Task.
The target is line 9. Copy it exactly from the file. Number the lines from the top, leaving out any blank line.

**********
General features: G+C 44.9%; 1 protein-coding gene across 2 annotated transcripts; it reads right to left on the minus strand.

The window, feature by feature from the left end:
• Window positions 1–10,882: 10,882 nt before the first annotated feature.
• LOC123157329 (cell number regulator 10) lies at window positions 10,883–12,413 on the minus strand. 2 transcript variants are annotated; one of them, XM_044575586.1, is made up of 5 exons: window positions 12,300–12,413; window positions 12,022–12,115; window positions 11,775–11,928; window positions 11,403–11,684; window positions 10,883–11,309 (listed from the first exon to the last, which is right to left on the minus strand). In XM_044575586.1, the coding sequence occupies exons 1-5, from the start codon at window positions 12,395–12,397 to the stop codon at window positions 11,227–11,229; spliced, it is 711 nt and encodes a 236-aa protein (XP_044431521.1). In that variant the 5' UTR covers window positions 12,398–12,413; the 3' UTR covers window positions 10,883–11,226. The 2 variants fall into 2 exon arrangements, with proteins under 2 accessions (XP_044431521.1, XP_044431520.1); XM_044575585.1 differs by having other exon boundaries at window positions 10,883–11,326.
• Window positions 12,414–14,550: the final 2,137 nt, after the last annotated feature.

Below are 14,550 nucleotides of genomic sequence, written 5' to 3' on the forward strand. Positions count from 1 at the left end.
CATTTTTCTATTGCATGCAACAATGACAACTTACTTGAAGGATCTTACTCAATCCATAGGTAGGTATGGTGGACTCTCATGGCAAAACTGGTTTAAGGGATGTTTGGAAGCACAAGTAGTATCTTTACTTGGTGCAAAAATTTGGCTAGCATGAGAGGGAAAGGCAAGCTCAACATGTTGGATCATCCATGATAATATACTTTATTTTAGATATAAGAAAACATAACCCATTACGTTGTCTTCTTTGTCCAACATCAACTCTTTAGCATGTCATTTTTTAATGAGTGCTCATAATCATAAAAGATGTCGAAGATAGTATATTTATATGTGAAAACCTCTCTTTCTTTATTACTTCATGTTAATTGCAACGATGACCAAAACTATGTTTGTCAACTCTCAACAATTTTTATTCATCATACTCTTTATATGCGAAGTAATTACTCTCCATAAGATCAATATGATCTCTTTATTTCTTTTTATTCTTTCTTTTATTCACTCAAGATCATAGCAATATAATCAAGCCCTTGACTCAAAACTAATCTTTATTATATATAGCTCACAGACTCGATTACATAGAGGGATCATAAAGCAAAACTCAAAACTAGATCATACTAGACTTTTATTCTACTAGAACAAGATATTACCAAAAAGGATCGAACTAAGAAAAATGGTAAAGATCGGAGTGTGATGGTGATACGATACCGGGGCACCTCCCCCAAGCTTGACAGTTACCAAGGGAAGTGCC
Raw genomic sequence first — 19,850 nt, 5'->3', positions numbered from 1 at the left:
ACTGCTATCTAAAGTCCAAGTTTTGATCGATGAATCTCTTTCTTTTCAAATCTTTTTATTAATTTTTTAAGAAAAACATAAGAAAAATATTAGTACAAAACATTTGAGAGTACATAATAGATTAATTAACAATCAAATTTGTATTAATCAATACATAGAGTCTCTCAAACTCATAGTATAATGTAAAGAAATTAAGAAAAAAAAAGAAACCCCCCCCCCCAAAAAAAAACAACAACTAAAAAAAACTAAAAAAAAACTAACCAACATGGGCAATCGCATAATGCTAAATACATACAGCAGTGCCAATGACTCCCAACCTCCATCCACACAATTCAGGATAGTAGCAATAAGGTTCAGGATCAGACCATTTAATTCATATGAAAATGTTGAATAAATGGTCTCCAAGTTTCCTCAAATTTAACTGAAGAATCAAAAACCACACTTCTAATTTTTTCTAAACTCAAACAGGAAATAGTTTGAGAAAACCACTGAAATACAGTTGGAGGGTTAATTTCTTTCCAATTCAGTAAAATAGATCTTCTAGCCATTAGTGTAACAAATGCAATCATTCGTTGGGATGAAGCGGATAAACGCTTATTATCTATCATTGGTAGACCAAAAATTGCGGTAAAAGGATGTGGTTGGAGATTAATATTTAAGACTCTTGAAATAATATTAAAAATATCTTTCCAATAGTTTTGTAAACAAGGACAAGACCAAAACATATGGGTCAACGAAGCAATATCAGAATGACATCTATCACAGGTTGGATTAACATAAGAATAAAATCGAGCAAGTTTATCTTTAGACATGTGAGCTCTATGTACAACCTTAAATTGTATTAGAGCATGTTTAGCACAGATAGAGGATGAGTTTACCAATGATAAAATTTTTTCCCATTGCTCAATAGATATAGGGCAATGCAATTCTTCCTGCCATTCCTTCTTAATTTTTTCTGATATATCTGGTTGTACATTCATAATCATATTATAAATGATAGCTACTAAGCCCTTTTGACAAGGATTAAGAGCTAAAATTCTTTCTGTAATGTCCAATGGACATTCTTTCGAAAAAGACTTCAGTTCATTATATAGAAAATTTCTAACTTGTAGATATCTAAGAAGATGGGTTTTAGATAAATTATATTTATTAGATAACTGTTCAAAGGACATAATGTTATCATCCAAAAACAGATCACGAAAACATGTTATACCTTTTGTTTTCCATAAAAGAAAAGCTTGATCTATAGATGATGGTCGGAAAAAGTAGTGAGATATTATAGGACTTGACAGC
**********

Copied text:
ACTGCTATCTAAAGTCCAAGTTTTGATCGATGAATCTCTTTCTTTTCAAATCTTTTTATTAATTTTTTAAGAAAAACATAAGAAAAATATTAGTACAAAACATTTGAGAGTACATAATAGATTAATTAACAATCAAATTTGTATTAATCAATACATAGAGTCTCTCAAACTCATAGTATAATGTAAAGAAATTAAGAAAAAAAAAGAAACCCCCCCCCCCAAAAAAAAACAACAACTAAAAAAAACTAAAAAAAAACTAACCAACATGGGCAATCGCATAATGCTAAATACATACAGCAGTGCCAATGACTCCCAACCTCCATCCACACAATTCAGGATAGTAGCAATAAGGTTCAGGATCAGACCATTTAATTCATATGAAAATGTTGAATAAATGGTCTCCAAGTTTCCTCAAATTTAACTGAAGAATCAAAAACCACACTTCTAATTTTTTCTAAACTCAAACAGGAAATAGTTTGAGAAAACCACTGAAATACAGTTGGAGGGTTAATTTCTTTCCAATTCAGTAAAATAGATCTTCTAGCCATTAGTGTAACAAATGCAATCATTCGTTGGGATGAAGCGGATAAACGCTTATTATCTATCATTGGTAGACCAAAAATTGCGGTAAAAGGATGTGGTTGGAGATTAATATTTAAGACTCTTGAAATAATATTAAAAATATCTTTCCAATAGTTTTGTAAACAAGGACAAGACCAAAACATATGGGTCAACGAAGCAATATCAGAATGACATCTATCACAGGTTGGATTAACATAAGAATAAAATCGAGCAAGTTTATCTTTAGACATGTGAGCTCTATGTACAACCTTAAATTGTATTAGAGCATGTTTAGCACAGATAGAGGATGAGTTTACCAATGATAAAATTTTTTCCCATTGCTCAATAGATATAGGGCAATGCAATTCTTCCTGCCATTCCTTCTTAATTTTTTCTGATATATCTGGTTGTACATTCATAATCATATTATAAATGATAGCTACTAAGCCCTTTTGACAAGGATTAAGAGCTAAAATTCTTTCTGTAATGTCCAATGGACATTCTTTCGAAAAAGACTTCAGTTCATTATATAGAAAATTTCTAACTTGTAGATATCTAAGAAGATGGGTTTTAGATAAATTATATTTATTAGATAACTGTTCAAAGGACATAATGTTATCATCCAAAAACAGATCACGAAAACATGTTATACCTTTTGTTTTCCATAAAAGAAAAGCTTGATCTATAGATGATGGTCGGAAAAAGTAGTGAGATATTATAGGACTTGACAGC